While it may sound crass, a logical next question is, "Why does it matter?" What's the impact of having fewer creatures roaming our planet and fewer plants growing in our soils? A lot actually, as it turns out.
Economics research has found that the costs associated with declining biodiversity are immense; processes like pollination and soil reclamation, which are driven by various species, would have to be engineered and paid for in the event that those species vanished.
Our food security is threatened as well. Foreign breeds of cattle are being imported around the world and pushing out native populations; thus, livestock are becoming less and less genetically diverse, increasing vulnerability to disease and other factors, which in turn threatens the food supply.
Yet another implication of decreasing biodiversity is an increased risk of coming in contact with zoonotic diseases, or those transmitted from animals to humans-- a perhaps gut-wrenching reality in the wake of the one-year anniversary of the global Covid-19 pandemic. Research has shown that the species best adapted to survive critically fragmented habitats are also the most prolific carriers of pathogens.
The implications are grim, but ramping up conservation efforts can turn things around, at least to some degree, according to Tilman and colleagues. One specific approach of proactive conservation could combat the issue of habitat loss. The research reads, "Land is a limiting resource for both humans and nature, so reducing human demand for land and changing the pattern of land clearing to minimize habitat fragmentation is crucial for proactive conservation."
"Land is a limiting resource for both humans and nature, so reducing human demand for land and changing the pattern of land clearing to minimize habitat fragmentation is crucial for proactive conservation." - Tilman et. al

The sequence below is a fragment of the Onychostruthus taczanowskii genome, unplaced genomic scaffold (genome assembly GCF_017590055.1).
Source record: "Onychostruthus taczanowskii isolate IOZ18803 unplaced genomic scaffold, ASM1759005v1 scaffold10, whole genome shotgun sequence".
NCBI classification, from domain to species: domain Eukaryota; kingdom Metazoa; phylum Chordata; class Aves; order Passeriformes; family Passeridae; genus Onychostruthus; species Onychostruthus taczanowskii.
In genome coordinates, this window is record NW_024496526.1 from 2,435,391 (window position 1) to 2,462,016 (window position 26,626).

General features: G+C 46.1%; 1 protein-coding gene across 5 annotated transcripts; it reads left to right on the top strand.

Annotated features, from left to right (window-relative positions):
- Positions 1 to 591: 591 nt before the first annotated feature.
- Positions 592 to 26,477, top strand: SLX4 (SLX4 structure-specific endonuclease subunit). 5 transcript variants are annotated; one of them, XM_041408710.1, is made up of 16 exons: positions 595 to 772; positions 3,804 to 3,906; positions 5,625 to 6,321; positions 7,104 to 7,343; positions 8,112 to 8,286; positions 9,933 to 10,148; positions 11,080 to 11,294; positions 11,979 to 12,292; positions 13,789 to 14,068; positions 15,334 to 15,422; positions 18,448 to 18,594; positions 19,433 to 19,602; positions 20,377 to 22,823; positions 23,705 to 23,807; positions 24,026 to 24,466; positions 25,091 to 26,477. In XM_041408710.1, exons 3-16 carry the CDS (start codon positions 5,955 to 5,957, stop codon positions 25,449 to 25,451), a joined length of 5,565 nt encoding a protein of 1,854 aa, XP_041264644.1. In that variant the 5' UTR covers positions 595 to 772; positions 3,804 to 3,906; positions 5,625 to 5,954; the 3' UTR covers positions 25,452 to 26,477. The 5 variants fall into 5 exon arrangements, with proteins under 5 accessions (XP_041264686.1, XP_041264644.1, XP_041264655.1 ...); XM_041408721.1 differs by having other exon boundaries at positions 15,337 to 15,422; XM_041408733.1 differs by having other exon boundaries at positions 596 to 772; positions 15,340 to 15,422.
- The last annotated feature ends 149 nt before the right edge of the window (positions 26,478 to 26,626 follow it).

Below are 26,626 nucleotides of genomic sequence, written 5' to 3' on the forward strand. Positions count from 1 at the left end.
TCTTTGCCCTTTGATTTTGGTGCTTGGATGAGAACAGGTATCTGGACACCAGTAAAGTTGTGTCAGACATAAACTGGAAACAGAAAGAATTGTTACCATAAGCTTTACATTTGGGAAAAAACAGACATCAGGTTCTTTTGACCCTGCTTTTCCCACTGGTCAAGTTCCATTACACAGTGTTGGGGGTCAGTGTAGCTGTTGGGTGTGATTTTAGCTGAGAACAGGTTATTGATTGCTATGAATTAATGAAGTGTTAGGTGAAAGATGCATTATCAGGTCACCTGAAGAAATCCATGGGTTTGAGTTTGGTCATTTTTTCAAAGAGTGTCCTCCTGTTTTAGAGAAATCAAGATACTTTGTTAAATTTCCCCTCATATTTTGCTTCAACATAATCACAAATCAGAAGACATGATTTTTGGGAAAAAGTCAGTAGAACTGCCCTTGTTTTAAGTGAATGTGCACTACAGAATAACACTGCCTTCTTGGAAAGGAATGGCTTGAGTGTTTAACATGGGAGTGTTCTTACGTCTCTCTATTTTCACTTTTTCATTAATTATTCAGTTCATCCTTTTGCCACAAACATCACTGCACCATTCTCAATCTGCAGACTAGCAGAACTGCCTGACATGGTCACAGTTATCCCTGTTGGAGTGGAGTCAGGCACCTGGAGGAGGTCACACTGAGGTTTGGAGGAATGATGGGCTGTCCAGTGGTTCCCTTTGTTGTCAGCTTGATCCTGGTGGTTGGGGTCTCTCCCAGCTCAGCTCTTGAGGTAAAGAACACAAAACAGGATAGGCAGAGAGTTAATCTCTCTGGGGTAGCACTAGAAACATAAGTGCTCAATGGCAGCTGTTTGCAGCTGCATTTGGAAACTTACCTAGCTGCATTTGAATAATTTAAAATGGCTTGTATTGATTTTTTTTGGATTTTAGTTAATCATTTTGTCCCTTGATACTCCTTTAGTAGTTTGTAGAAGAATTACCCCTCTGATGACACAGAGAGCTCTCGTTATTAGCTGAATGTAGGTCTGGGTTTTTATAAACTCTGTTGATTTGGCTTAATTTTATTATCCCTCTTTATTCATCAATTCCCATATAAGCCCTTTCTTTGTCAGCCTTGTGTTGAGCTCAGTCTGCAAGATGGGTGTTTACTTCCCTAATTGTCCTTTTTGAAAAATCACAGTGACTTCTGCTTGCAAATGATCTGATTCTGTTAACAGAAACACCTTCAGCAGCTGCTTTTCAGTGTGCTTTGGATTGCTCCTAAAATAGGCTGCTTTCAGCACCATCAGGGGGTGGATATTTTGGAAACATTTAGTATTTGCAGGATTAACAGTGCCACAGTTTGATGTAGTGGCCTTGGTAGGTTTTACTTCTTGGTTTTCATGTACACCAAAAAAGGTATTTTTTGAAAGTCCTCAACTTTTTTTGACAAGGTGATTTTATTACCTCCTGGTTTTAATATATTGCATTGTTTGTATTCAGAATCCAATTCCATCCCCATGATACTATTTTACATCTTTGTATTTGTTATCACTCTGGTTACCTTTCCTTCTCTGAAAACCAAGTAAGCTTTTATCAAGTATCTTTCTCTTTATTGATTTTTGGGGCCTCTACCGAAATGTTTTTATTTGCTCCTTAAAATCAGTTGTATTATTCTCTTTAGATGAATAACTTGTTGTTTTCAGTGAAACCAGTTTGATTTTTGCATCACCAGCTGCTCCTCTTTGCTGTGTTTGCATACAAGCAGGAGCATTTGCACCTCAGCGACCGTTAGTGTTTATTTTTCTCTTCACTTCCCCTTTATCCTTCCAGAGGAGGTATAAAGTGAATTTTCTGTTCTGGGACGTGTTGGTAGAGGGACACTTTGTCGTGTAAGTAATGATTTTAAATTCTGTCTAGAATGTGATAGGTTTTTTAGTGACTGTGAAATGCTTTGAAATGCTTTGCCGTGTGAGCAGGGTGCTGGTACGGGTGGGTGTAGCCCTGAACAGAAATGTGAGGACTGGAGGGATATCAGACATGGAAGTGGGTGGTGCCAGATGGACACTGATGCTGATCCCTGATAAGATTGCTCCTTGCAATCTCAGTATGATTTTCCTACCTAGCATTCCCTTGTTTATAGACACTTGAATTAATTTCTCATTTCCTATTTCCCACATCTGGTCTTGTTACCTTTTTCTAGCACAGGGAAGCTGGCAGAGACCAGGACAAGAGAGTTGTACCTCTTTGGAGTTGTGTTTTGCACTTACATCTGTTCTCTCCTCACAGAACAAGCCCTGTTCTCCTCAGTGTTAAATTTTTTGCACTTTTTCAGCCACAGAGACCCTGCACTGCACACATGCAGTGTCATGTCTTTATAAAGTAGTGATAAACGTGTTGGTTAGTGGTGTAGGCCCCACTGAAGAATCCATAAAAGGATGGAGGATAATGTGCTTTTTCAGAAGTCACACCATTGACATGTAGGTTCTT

Focusing on agriculture seems a promising approach to researchers as well. Agriculture contributes to around 30% of greenhouse gas emissions worldwide, mainly through land clearing, the application of nitrogen fertilizers and methane production by cows and other livestock. Thus, Tilman and colleagues predict that greater agricultural efficiencies and a reduced demand for beef would therefore help to slow climate change and afford significant biodiversity benefits.
As the number of economically developed countries continues to increase, natural resources will become even more disproportionately consumed, placing an onus on these countries to make significant contributions toward conservation efforts both inside and outside of their borders. Tilman and colleagues suggest "directing funds strategically to regions with the greatest current, or future, threats or the largest potential return on investment."
In the United States, the newly ushered in Biden Administration may be poised to make such efforts, as the administration is already making swift moves toward facing the climate crisis. Wherever it may be, nations will likely be required to step up sooner rather than later if we are to preserve much of our planet's life.